The buzz word in many industries around the world is ‘sustainability’ by making their operations ‘net zero’. But just as the masses realize that they shouldn’t use more resources and emit more pollutants, forward thinkers get to grips with the idea that ‘net zero’ isn’t good enough. We should be aiming for ‘net positive’.
It was one of the main mantras in the life of the late Dr Pearse Lyons; ‘Don’t get it right. Get it going’. And the latest edition of the Alltech One Ideas conference carried on in this spirit. Mark Lyons: “My father was right! It’s not about perfectionism, it’s about progress. If we change the lens and the way we look at things, we can change the way we think.”
In exchanging their ideas, the conference speakers surely painted a new perspective, on sustainability and on the steps beyond that. It was former Unilever CEO Paul Polman who shared his point of view in which direction the world should move. “’I need to be sustainable,’ that’s ‘net zero.’ But what does sustainable mean? No harm. It’s very noble to do. But ‘sustainable’ means, ‘I keep the status quo of what is currently happening. I sustain it.’ And that’s not good enough anymore. A little less bad, is still bad. The only way of thinking is to think restorative, reparative, regenerative, and that is what we call ‘net positive.’”
We are at the point confirmed by study after study where the cost of not acting is becoming higher than the cost of acting.
He continued: “Net positive is not about doing less harm. It’s about doing more good.” According to Polman, a change needs to happen well beyond the scale of the Industrial Revolution. Increasingly, CEOs are required to be broader social leaders and to partner up within and beyond the industry level. Many CEOs are struggling to make change – and that is normal. The good news, however, is that the greatest challenges also present the greatest business opportunities. “It really is about making a business model where you can show that you profit from solving the world’s problems, not creating them,” advised Polman. “And when you can honestly answer the question, ‘Is the world better off because your business is in it?’” “We are at the point confirmed by study after study where the cost of not acting is becoming higher than the cost of acting,” said Polman, “which actually makes it an enormous economic opportunity to create this greener, more inclusive, more resilient future and not go back to the past where we came from, which, frankly, had run out of steam.”
Lyons concluded: “We are truly at the interface of 2 big ideas: nourishing the present and the preservation of the future. Reducing is not enough; we have to do something different. Our belief is that agriculture has the greatest positive potential to influence the future of our planet that can provide nutrition for all and help rural communities to thrive and replenish our planet’s resources.”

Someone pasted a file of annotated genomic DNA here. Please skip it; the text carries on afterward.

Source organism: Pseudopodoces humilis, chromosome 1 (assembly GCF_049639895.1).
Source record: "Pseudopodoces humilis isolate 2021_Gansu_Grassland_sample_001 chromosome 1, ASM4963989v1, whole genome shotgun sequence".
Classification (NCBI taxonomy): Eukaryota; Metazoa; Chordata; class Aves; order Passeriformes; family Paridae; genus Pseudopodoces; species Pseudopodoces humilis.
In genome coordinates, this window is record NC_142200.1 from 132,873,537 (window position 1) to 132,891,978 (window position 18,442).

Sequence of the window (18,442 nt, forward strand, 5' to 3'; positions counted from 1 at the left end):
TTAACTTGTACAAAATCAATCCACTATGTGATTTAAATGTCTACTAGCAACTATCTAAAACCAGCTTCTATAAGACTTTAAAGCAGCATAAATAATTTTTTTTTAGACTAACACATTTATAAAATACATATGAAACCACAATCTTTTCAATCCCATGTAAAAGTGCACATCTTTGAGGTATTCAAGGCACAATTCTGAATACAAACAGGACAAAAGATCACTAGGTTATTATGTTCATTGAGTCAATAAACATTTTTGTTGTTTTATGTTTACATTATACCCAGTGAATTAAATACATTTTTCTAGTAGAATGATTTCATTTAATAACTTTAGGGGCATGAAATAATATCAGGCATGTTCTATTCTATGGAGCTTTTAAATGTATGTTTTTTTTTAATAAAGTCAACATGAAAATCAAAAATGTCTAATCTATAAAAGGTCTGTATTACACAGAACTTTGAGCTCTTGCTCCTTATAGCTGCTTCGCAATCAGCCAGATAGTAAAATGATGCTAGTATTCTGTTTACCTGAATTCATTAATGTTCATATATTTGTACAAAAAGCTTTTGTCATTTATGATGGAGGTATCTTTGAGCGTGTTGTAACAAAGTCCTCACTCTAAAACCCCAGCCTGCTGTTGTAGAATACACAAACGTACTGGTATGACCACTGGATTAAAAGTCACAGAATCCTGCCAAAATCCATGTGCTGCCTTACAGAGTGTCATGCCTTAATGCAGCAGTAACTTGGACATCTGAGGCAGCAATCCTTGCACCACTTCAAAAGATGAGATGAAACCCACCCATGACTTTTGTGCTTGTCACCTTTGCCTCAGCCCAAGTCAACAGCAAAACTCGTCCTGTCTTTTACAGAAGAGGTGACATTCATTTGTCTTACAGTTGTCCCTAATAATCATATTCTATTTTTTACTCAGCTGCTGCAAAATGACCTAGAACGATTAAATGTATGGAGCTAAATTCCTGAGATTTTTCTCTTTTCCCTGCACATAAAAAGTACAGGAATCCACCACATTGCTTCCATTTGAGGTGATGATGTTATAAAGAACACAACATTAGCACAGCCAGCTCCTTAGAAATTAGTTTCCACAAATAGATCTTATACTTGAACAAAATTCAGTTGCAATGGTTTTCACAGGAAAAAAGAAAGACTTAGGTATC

Our ability to manipulate it is going to become more important.
One of the ways that agriculture can have a major impact on restoring and conserving the environment is through carbon sequestration, a concept explained by Vaughn Holder, Alltech ruminant research group director. He introduced the audience to an Alltech research alliance called Archbold Expeditions. Based at the 10,000-acre Buck Island Ranch station in Florida, this research monitors land, nutrient and pollution inputs and outputs to evaluate experimental methodologies and modeling techniques for estimating carbon and nutrient fluxes on working cattle operations. Vaughn revealed that the data shows us that by implementing pasture management practices, agriculture is in a unique position where it can both provide the food resources that the world population needs while at the same time engaging in actions that will help conserve and restore the planet. In fact, he stated that by focusing on feed and growth efficiency strategies and carbon sequestration management strategies on grazed lands, we could reduce greenhouse gases by over 50%. “Our ability to manipulate it is going to become more important,” Vaughn explained. “No one else is positioned in the way that we are to do this.”
Sustainability does not begin and end with environmental impact.
Echoing Vaughn’s message of the importance of conserving the world in which we live, Nikki Putnam Badding, managing director and chief dietitian of Acutia, focused on expanding this theme to the world population. “Sustainability does not begin and end with environmental impact,” Nikki explained. “It actually means that we are taking care of the health of the planet and the people who share it.” This is of increasing importance as population growth puts extra pressure on our resources. Setting a table for 10 billion people by 2060, needs 70% more food. An impossible challenge? Heather White, author of ‘One green thing’ knows that it are the individual actions that lead to a culture shift towards solutions. “Every generation stands on the shoulders of the past and it is safe to say that we are our ancestors wildest dream. We have the technology and knowledge to make change happen, we just have to keep asking ourselves, where we want to stand, 30 years from now. What will be our legacy? With that mindset, instead of carrying on past principles, the possibilities are endless.”